ROCK / Camp without the kicks

THIS WHOLE pop music thing has been a terrible mistake. Classical is best. Nigel Kennedy is a lovable rogue. The strident harmonies and frantic kitsch of

The B-52s leaves the mind prey to all manner of dangerous delusions. The band have been projecting their brand of determinedly zany Southern camp for so long you'd think it would come naturally, but on the last of their four nights at the Hammersmith Apollo it seems like very hard work. The seabed stage-set is borrowed from Walt Disney's The Little Mermaid, but the show is decidedly lacking in animation.

The only person onstage who seems to be enjoying herself is guest vocalist Julee Cruise. The former David Lynch henchwoman is standing in for founder member Cindy Wilson, who has wisely opted to retire. She revels in the chance to show there is more to her than that ethereal Twin Peaks warble. Unfortunately the belting, hip-thrusting abandon she brings to her new role only throws into sharper relief the world-weary demeanour of the band's two longer-established frontpeople. Fred Schneider is the man they call the singing dachshund, but his bark has lost its bite. Kate Pierson still dances like she's underwater, but she no longer seems to enjoy it. Even the dancers in Charles and Di masks who parade onstage during 'Roam' cannot build up a convincing head of jollity.

Dolly Parton grew up so poor her family ate soup flavoured with rocks. Today's country divas have disadvantages of their own to overcome. Washington DC's Mary-Chapin Carpenter has triumphed over the considerable handicap of a double-barrelled first name. For one afternoon and one night only she evicts Buddy from the Victoria Palace Theatre to offer British fans a rare glimpse of a platinum-tinged talent.

Carpenter is a jaunty character with considerable presence. She sidles about the stage, occasionally playing up to smiling band members. Her manner is warm almost to the point of schmaltz, but she marshals her musical troops with cool confidence. There's courtly bass-player J T Brown; flexible honkytonk keyboard man Jon Carroll, whose ponytail has a life of its own; and hang-dog guitarist and producer John Jennings, whose fretwork is impeccable, even when his guitar is held up, Hendrix-style, round the back of his neck.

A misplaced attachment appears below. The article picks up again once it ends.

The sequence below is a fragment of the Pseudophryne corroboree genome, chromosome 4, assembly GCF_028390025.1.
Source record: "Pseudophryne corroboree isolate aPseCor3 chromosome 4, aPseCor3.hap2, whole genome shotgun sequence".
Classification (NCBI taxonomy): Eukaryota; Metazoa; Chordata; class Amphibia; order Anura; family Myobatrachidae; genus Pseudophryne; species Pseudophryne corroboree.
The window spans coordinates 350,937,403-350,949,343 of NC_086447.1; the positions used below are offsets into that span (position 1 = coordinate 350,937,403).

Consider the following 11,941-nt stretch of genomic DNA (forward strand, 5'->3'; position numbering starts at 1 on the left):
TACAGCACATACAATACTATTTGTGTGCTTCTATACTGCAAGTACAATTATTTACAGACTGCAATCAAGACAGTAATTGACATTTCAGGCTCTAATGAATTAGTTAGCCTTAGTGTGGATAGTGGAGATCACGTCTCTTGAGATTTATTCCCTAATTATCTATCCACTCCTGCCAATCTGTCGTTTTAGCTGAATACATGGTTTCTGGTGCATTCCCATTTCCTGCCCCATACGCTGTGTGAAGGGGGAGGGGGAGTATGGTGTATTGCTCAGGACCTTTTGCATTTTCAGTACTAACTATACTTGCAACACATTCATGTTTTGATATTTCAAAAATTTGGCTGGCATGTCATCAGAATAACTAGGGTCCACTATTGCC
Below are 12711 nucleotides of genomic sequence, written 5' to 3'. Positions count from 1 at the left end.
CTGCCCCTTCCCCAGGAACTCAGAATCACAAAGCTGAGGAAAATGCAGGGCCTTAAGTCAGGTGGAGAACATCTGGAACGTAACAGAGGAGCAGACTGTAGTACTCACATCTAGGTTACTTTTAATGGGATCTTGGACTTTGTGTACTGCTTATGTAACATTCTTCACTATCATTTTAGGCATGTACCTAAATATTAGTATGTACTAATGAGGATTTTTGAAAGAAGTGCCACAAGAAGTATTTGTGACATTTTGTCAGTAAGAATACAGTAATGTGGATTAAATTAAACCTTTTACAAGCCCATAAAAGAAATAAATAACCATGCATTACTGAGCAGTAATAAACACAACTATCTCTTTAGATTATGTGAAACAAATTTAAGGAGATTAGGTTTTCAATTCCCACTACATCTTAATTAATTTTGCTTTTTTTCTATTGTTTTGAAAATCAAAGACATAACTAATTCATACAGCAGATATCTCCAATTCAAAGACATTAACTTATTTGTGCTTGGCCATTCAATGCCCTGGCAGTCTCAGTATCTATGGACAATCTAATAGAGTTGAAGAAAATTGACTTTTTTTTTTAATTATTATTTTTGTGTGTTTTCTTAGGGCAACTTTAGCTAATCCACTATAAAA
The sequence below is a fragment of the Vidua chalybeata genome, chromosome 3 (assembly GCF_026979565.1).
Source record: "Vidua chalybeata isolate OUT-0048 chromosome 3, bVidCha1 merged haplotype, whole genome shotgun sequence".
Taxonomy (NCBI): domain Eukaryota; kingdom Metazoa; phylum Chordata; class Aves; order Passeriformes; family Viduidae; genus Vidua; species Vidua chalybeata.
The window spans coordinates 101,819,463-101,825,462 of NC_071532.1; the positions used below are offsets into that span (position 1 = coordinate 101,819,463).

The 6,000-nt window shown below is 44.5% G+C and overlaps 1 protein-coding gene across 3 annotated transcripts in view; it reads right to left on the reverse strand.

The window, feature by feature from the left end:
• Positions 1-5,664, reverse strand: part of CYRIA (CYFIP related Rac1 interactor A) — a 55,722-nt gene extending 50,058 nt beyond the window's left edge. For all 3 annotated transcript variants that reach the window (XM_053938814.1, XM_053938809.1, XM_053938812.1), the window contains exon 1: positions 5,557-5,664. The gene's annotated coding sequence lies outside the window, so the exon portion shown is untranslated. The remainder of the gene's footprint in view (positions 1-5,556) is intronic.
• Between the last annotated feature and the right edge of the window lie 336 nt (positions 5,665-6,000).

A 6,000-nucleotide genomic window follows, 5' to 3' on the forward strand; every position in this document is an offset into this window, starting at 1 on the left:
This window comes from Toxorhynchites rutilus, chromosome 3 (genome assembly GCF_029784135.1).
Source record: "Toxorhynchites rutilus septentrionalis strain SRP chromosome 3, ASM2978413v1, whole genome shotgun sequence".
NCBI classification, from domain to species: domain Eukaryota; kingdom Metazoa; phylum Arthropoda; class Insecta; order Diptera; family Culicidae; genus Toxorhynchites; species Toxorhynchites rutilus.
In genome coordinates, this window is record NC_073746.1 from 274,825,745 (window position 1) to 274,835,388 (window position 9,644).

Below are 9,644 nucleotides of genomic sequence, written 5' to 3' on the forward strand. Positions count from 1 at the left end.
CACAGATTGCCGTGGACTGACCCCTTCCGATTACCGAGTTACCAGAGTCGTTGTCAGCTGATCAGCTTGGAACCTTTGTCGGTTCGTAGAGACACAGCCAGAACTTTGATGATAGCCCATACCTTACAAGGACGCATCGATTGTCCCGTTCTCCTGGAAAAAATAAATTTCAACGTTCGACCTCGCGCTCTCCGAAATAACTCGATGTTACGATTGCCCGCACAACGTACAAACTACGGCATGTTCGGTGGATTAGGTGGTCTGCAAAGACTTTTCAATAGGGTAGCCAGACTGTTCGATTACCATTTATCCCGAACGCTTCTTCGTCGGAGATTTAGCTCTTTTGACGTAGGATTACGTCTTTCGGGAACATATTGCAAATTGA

There's only one star in this show. Carpenter's third album, Come On Come On, has put her almost in the Garth Brooks league. There is a touch of his blandness about her on record too, but not in person. The gutsy twirl of Carpenter's voice is equally well suited to self-reliant, mid- tempo stompers like 'I Take My Chances' and breathy ballads such as 'The Moon And St Christopher'. Her concise songwriting is full of humour - 'I Feel Lucky' jokingly objectifies new country peers Lyle Lovett and Dwight Yoakam - and sometimes there is a harder message too. The caustic 'He Thinks He'll Keep Her' dares to raise the question of payment for housework - not an issue country music has traditionally broached. The mellifluous encore 'Passionate Kisses' features inspirational support act Lucinda Williams, whose voice contains those elements of darkness and danger which Carpenter's misses, but who lacks her knack for bending a crowd to her will.

Henry Rollins could bend a crowd with his bare hands if necessary, but such measures are not called for during his spoken-word show at the Astoria Theatre. It's not just Rollins's terrifyingly well- muscled upper body and manic stare that tend to make people respond to what he does. His vulnerability is equally disarming. This man might have a bar-code tattooed on the back of his neck, but individuality is his watchword.

He talks for two and a half hours without notes and without hesitation. It's a measured, urbane stream of reminiscenses and anecdotes; some funny, some tragic, the odd one slightly boring. The material changes every night, which renders all the more impressive Rollins's ability to get back to the point of the story after digressions that would have made Ronnie Corbett fall off his chair. There's something unnerving about the smoothness of his delivery, given the wild fluctuations in the tone of his material. One minute he's laughing about Paul Simon and Edie Brickell's newborn child - 'How much do I have to pay that kid never to pick up a guitar?' - the next he's recounting in gruesome detail the story of his best friend's murder. His life is much easier to listen to than it can be to live.

(Photograph omitted)